Weekly routine staff PCR testing will be available for all day care centres that are run by paid day care staff and deemed critical to be open during lockdown by local authorities. Services must be for adults over 18 and provided within non-residential care settings that support the health and wellbeing of adults. This includes settings such as:
- purpose-built day centres
- day centres attached to or part of a care home or supported living
- other buildings in communities specifically used for regular adult day care
Day care centres should begin testing as soon as possible
Although testing is an important measure in order to identify COVID positive staff quickly and enable them to isolate without spreading infection to other staff and service users, testing is only one part of wider infection prevention and control measures and does not eliminate the risk of COVID-19. Wherever day care centres remain open, managers should ensure that they are following all relevant Infection Prevention Control (IPC) measures, such as:
- social distancing
- good respiratory hygiene practice
- ventilation with fresh air
- appropriate use of PPE
Day care centres should continue to test staff regularly and maintain strong infection prevention and control measures even after vaccination.
Eligible day care centres should use the self-referral portal to provide their details to NHS Test and Trace to access testing. Managers will need to enter the referral UON of 99915258 and provide details of their adult day care centre. If accepted, day care centre managers will receive a confirmation email with their Unique Organisation Number (UON) and information about how they can order test kits for their staff.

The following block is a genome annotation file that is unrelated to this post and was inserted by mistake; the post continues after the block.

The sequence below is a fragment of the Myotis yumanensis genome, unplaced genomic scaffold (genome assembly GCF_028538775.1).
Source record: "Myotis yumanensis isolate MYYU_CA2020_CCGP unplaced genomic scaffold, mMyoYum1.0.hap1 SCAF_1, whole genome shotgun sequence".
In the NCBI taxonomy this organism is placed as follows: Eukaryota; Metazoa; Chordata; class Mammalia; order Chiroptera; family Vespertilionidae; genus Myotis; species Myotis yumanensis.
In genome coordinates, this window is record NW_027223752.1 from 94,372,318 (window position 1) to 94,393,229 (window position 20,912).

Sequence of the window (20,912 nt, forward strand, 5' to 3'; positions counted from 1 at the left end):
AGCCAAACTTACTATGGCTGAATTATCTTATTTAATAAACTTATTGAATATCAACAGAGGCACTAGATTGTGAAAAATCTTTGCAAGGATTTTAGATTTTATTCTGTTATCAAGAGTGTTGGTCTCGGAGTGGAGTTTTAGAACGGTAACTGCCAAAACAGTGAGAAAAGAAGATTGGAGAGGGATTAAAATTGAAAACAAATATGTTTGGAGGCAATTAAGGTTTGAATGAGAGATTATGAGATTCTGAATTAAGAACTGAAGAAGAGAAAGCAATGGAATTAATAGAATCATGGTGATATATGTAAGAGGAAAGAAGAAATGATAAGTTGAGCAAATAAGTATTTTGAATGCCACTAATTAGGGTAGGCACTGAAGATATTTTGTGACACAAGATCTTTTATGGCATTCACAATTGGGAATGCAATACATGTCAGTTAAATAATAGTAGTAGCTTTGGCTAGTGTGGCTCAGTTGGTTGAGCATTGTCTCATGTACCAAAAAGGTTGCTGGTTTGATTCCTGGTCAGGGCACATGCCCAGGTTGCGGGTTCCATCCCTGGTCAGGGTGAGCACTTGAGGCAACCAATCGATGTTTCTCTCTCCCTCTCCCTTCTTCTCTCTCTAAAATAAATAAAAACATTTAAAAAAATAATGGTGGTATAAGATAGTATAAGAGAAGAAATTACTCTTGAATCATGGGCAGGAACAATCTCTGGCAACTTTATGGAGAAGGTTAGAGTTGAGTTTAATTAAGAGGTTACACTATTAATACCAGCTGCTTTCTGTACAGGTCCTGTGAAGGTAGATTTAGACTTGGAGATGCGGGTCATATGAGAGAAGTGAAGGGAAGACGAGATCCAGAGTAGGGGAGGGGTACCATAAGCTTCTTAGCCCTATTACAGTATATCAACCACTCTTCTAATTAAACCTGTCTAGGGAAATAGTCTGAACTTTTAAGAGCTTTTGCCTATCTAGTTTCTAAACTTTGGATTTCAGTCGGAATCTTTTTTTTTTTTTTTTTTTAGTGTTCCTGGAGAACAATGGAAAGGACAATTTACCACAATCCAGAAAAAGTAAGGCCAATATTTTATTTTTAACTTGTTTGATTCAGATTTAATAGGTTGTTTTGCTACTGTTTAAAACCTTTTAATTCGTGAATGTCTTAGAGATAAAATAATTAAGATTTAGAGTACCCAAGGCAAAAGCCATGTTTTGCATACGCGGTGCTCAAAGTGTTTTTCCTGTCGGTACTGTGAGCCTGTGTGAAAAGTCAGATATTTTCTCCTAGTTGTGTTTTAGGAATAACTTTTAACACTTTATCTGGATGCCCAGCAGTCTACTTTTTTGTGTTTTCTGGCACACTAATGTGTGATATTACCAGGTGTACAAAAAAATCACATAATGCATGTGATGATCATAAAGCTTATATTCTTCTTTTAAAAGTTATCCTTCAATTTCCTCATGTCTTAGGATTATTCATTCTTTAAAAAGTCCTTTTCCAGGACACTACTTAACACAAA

For further information, please join the DHSC webinars every Monday.
Staff members confirmed positive with COVID-19 with no testing
Check if you have coronavirus symptoms with the NHS service which will guide you through a series of questions to assess your symptoms, and therefore the likelihood that you have contracted the virus. Advice and guidance will be provided, which includes self-isolation from immediate effect and robust hygiene practices. Formation and the issuing of testing kits are underway, and further information can be located on Public Health England.
Reporting the number of staff self-isolating as per government guidance due to themselves or family members presenting with symptoms
Please report confirmed COVID-19 cases to Public Health England as previously advised. For Derbyshire providers, please update our adult care contracts team, email firstname.lastname@example.org. This will help us to have an understanding of the issues providers are facing in relation to staffing and workload pressures.
Please notify the health protection team of any confirmed cases or suspected cases of COVID-19, email: email@example.com or tel: 0344 2254 524 option 1.
Reporting the number of staff self-isolating as per NHS guidance due to complex underlying health conditions that can increase risk of infection
For Derbyshire providers, please update our adult care contracts team, email firstname.lastname@example.org. This will help us to have an understanding of the issues providers are facing in relation to staffing and workload pressures.
Please notify the health protection team of any confirmed cases or suspected cases of COVID-19, email email@example.com or tel: 0344 2254 524.
The government has produced flow charts to help staff to establish when it is safe to return to work following COVID-19 testing.
Statutory Sick Pay for staff self-isolating
As part of the government's emergency legislation measures, Statutory Sick Pay (SSP) will be paid from day one of sickness to support those affected by COVID-19. This will be a temporary measure to respond to the outbreak and will lapse when it is no longer required.
Statutory Sick Pay for staff members self-isolating due to a member of their household presenting symptoms
If you are staying at home because of COVID-19 you can now claim SSP. This includes individuals who are caring for people in the same household and therefore have been advised to do a household quarantine.
Ending self-isolation and returning to work